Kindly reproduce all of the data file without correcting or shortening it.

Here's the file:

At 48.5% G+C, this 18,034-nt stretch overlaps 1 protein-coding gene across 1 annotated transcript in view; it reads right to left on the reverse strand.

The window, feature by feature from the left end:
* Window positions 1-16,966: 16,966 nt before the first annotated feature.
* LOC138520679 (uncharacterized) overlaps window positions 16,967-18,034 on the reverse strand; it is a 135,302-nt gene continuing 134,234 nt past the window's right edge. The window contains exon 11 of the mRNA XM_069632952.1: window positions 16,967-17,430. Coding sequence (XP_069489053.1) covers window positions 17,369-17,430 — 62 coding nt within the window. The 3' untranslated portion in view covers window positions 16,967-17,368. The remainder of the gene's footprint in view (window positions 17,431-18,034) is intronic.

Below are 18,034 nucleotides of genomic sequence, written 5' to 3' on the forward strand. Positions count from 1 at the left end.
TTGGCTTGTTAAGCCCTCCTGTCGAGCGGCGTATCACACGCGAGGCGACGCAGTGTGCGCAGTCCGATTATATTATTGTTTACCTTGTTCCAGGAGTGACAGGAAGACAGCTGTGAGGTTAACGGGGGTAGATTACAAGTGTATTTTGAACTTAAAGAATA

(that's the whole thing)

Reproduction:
At 48.5% G+C, this 18,034-nt stretch overlaps 1 protein-coding gene across 1 annotated transcript in view; it reads right to left on the reverse strand.

The window, feature by feature from the left end:
* Window positions 1-16,966: 16,966 nt before the first annotated feature.
* LOC138520679 (uncharacterized) overlaps window positions 16,967-18,034 on the reverse strand; it is a 135,302-nt gene continuing 134,234 nt past the window's right edge. The window contains exon 11 of the mRNA XM_069632952.1: window positions 16,967-17,430. Coding sequence (XP_069489053.1) covers window positions 17,369-17,430 — 62 coding nt within the window. The 3' untranslated portion in view covers window positions 16,967-17,368. The remainder of the gene's footprint in view (window positions 17,431-18,034) is intronic.

Below are 18,034 nucleotides of genomic sequence, written 5' to 3' on the forward strand. Positions count from 1 at the left end.
TTGGCTTGTTAAGCCCTCCTGTCGAGCGGCGTATCACACGCGAGGCGACGCAGTGTGCGCAGTCCGATTATATTATTGTTTACCTTGTTCCAGGAGTGACAGGAAGACAGCTGTGAGGTTAACGGGGGTAGATTACAAGTGTATTTTGAACTTAAAGAATA